Tall tree

As a complex problem, the climate crisis will require many solutions. While there is no silver bullet, it is widely accepted that stopping burning fossil fuels is the number one priority. However, planting lots more trees is essential.

Carbon storage

Trees have many benefits. They produce fuel, fibre and food. They also provide rich habitats and increasingly shade our towns and cities.

Carbon dioxide is the main greenhouse gas driving global overheating and trees are the best way of capturing it from the atmosphere. As they grow, they absorb CO2 and release oxygen, which we need to breathe.

The world’s forests are an enormous carbon store. Scientists estimate they hold 861 gigatons of it – equivalent to a century’s worth of global fossil fuel emissions at the current rate.

New trees

In this context, planting trees is obviously fantastic. If you have room in your garden, please plant one, although not close to any buildings. Make sure to choose the right species for your locality. Ask an arborist or look online in Forest Research’s Urban Tree Manual – which also highlights threats from pests, disease and climate change. As temperatures rise, many traditional British species may no longer be suitable.

For those without outside space, you can contribute to tree planting via charities like The National Trust, The National Forest or Just One Tree. As large tropical forests are vital in the battle against climate change, you could give to the Rainforest Alliance. You can also use the search engine Ecosia, which plants trees with its profits.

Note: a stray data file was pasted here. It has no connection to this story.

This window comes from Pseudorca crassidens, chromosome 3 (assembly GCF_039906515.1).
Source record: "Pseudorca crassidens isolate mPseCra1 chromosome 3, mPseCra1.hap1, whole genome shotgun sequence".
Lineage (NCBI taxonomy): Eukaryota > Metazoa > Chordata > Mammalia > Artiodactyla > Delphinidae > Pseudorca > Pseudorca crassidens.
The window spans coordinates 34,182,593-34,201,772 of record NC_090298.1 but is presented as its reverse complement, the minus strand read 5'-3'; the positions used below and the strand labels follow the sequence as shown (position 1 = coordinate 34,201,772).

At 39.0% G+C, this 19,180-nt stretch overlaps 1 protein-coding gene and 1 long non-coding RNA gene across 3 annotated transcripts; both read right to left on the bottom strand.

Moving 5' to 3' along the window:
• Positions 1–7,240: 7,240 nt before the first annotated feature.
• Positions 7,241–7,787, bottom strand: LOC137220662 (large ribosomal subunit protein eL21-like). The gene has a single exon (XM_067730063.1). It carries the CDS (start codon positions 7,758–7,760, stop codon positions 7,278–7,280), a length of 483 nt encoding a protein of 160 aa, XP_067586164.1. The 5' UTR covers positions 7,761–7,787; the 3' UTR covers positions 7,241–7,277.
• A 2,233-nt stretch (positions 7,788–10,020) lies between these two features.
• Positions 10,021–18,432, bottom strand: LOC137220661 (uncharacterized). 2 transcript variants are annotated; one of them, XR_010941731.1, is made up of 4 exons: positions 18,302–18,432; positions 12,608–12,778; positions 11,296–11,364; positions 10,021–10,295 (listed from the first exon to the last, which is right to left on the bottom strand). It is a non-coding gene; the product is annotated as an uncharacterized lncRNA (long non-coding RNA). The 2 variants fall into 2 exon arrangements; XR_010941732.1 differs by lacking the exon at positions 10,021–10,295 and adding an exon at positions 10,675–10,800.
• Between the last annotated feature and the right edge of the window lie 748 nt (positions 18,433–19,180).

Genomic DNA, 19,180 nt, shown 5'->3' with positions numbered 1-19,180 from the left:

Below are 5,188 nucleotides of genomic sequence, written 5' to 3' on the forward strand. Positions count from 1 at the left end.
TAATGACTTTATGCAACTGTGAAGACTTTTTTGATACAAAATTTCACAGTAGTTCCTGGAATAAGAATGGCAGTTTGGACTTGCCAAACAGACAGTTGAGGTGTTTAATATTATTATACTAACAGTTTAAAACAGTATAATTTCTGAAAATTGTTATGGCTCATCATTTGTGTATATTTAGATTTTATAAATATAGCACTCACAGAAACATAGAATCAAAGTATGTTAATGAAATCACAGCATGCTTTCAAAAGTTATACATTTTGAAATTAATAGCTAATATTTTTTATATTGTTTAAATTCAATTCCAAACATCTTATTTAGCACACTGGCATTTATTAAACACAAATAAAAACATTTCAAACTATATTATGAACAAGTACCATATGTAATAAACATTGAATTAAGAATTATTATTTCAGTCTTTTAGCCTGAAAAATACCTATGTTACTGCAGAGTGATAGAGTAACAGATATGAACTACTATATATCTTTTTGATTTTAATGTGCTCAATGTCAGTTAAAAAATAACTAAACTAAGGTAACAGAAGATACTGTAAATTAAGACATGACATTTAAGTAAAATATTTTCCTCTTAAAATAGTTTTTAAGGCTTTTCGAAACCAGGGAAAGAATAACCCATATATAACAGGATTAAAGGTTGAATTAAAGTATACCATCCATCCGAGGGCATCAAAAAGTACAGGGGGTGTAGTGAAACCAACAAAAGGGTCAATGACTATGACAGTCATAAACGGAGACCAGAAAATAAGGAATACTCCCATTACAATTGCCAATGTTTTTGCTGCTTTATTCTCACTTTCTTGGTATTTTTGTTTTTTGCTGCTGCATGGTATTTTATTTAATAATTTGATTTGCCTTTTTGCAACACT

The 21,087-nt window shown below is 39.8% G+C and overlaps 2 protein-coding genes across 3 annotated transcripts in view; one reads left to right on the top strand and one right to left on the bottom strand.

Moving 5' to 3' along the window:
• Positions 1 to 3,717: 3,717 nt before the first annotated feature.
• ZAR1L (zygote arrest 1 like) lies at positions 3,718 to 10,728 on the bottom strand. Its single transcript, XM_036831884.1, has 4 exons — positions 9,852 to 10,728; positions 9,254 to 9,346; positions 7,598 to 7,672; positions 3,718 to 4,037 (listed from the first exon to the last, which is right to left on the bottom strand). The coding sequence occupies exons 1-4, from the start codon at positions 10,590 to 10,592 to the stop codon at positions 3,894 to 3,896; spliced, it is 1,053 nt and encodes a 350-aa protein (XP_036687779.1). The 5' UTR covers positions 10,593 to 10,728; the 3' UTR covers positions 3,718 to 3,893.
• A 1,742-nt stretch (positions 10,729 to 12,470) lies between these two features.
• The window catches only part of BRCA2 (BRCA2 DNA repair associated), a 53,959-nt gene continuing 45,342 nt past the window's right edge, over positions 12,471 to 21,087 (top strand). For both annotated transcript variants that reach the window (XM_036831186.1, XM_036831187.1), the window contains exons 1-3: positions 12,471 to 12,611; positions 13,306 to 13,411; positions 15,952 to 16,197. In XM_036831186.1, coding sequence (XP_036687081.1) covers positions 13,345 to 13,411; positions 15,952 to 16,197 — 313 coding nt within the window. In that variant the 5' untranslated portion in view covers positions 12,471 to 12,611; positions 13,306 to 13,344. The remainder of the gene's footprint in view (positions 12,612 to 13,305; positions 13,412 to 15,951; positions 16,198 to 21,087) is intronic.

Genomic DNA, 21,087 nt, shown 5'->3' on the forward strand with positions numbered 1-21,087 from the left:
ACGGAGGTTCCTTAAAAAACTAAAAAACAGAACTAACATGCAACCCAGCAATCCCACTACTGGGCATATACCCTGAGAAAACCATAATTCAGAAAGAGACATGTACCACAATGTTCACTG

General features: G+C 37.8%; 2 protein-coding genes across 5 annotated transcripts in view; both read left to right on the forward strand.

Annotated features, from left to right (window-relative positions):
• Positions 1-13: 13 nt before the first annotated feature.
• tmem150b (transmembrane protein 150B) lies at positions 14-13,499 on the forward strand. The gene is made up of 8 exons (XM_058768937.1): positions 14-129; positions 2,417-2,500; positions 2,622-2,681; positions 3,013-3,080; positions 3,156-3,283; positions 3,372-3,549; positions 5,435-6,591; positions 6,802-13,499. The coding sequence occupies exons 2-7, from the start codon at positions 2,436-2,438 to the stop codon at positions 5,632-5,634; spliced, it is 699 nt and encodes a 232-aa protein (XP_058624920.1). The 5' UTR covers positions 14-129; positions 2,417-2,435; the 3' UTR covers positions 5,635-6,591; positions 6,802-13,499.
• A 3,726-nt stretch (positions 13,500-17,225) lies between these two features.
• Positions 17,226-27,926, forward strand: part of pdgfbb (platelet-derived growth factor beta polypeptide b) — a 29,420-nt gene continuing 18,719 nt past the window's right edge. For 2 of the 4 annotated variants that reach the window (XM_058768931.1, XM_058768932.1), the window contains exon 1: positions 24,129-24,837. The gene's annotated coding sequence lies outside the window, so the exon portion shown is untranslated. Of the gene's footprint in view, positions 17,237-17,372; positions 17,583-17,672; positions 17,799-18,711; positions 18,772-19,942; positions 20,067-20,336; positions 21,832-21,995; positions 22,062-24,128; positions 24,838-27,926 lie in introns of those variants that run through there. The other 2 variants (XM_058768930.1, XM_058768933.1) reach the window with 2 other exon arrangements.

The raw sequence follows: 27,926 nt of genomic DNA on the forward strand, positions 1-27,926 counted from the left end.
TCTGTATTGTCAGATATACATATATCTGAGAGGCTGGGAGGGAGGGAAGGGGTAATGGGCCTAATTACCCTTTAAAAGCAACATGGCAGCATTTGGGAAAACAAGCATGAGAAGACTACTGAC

Ancient Forests

While new trees are wonderful, it’s even more important to protect existing forests. New trees will take years to grow and capture carbon. The older trees are, the more environmentally precious they are. Indeed, The Woodland Trust describes ancient forests as ‘carbon eating machines’.

In the UK, for example, ancient woodlands make up just 25% of our remaining forests but hold 37% of all the carbon stored in trees. Centuries of undisturbed soils and accumulated decaying wood have not only made them powerful carbon sinks, but also unique habitats for creatures not found anywhere else. They need to be protected. It would take centuries to recreate them and we don’t have time for that.


When trees are cut down and burned, their stored carbon is released back into the atmosphere. This is why deforestation is the second largest driver of climate change after fossil fuels. Unfortunately, it’s doubled in the last two decades – primarily because of industrial agriculture, like beef farming.



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